Our Opinion: How can anyone accuse the victims of the Parkland shooting of something so horrible?

We’ve written the beginning to this opinion piece so many times that it’s beginning to become routine: it’s happened again. On Valentine’s Day, 17 students and teachers lost their lives at Marjory Stoneman Douglas High School in Parkland, Florida, when a crazed student opened fire with an AR-15. We all know the succession of the chain of events by now: people take to Facebook first with their thoughts and prayers, and then begin arguing about gun control. It’s the same old story. However, something different happened this time: the victims said, “Enough is enough.”

Over the past week and a half since the shooting, led by the survivors at Marjory Stoneman Douglas, students all across the nation have been staging walkouts and rallies to demand that lawmakers do something to prevent this from happening again. For most normal people, it’s inspiring, saddening, and frustrating to see students on television and the Internet begging the people in charge to pass legislation that could possible save their lives. There are some people, however, who have stooped to a new low: accusing the students at the Parkland High School of being “crisis actors,” put in the limelight by Democratic lawmakers to push an anti-gun agenda. It is our opinion that the assertion of this conspiracy theory is totally and absolutely deplorable.

Think about this for a moment: these students leading rallies watched their friends and teachers die less than two weeks ago. They hid under desks, behind walls, listening to a hail of gunfire, no doubt wondering if they would make it out alive. After being lucky enough to survive, they’re on TV reliving that moment every day for the sake of ensuring this never happens again, and some people, including a Florida legislator’s aide, have the audacity to suggest that these kids are liars.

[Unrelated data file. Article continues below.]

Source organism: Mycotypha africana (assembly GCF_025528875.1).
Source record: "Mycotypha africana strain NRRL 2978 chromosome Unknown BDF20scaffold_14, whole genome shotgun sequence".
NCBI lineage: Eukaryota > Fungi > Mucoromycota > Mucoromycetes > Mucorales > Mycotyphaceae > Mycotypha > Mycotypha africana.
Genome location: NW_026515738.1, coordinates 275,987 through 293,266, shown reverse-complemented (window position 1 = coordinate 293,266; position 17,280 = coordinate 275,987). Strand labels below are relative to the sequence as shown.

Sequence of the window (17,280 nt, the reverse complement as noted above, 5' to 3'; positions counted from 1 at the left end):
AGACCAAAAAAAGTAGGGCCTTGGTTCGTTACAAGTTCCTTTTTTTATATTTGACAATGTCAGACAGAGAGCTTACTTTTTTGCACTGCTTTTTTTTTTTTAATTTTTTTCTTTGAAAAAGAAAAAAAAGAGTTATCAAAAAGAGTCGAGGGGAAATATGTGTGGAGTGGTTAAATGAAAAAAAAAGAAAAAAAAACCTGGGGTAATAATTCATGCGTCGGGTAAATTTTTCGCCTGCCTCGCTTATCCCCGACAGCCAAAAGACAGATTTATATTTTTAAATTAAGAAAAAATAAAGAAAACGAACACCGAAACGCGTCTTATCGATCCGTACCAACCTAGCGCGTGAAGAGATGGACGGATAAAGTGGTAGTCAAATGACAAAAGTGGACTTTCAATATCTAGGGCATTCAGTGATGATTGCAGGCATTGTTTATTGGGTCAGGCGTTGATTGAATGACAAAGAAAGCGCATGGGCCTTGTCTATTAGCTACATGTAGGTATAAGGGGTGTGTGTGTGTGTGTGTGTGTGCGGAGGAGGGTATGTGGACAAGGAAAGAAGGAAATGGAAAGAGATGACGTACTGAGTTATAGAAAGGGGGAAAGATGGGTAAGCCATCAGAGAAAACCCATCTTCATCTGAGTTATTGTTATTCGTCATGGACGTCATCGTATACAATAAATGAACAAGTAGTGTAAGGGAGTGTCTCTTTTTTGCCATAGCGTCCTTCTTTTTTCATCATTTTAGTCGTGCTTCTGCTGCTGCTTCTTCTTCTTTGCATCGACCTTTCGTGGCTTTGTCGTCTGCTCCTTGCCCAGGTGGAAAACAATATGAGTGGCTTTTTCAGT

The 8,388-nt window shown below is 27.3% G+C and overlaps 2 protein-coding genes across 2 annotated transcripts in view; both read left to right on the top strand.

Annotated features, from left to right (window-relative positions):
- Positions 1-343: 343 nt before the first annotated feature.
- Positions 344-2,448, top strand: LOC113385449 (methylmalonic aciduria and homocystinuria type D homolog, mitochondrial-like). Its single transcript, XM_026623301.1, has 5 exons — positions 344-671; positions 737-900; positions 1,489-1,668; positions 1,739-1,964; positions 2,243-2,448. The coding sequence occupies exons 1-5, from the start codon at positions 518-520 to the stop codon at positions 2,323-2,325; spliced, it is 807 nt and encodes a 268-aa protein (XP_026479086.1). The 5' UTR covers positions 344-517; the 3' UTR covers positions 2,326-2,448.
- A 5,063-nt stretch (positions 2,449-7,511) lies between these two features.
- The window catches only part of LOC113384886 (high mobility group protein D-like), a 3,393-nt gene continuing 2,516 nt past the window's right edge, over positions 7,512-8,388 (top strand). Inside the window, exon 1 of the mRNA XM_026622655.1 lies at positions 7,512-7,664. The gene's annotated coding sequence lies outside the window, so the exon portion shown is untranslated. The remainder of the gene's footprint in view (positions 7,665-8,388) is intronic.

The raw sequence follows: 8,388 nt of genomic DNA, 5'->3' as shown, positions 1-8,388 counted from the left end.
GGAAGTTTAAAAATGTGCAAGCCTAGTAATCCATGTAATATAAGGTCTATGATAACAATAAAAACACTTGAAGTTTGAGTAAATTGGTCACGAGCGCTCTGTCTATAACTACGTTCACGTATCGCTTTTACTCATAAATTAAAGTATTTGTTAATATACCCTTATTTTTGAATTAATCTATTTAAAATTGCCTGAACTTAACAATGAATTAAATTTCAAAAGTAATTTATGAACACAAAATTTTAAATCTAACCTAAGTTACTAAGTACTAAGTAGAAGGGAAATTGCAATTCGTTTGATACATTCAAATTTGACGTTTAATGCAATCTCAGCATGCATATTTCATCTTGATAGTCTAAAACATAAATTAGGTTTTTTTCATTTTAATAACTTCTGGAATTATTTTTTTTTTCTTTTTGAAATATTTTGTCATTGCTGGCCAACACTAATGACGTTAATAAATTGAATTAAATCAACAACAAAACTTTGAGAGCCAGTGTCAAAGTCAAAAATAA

Can you imagine being those students? Can you imagine surviving such a horrifying event and then having adults around the country, including some of those who are supposed to protect you, slander and discredit you in that way? It is sick and wrong, and there is absolutely no place for that type of conspiracy theorizing when it comes to this issue. None at all.

As Americans, we need to wake up and take a lesson from these kids: we have to fight for what we believe in, because we clearly can’t rely on lawmakers to do it. They proved that after 20 first graders were slaughtered in 2012 at Sandy Hook Elementary, and nobody did anything. It is now up to us to make the people who are supposed to represent us actually represent us.

So, to the students leading this movement: keep doing what you’re doing. Stand up and be loud until they can’t ignore you any longer. And to the people accusing these students of being actors, and negating and invalidating their suffering: crawl back into whatever hole out of which you came.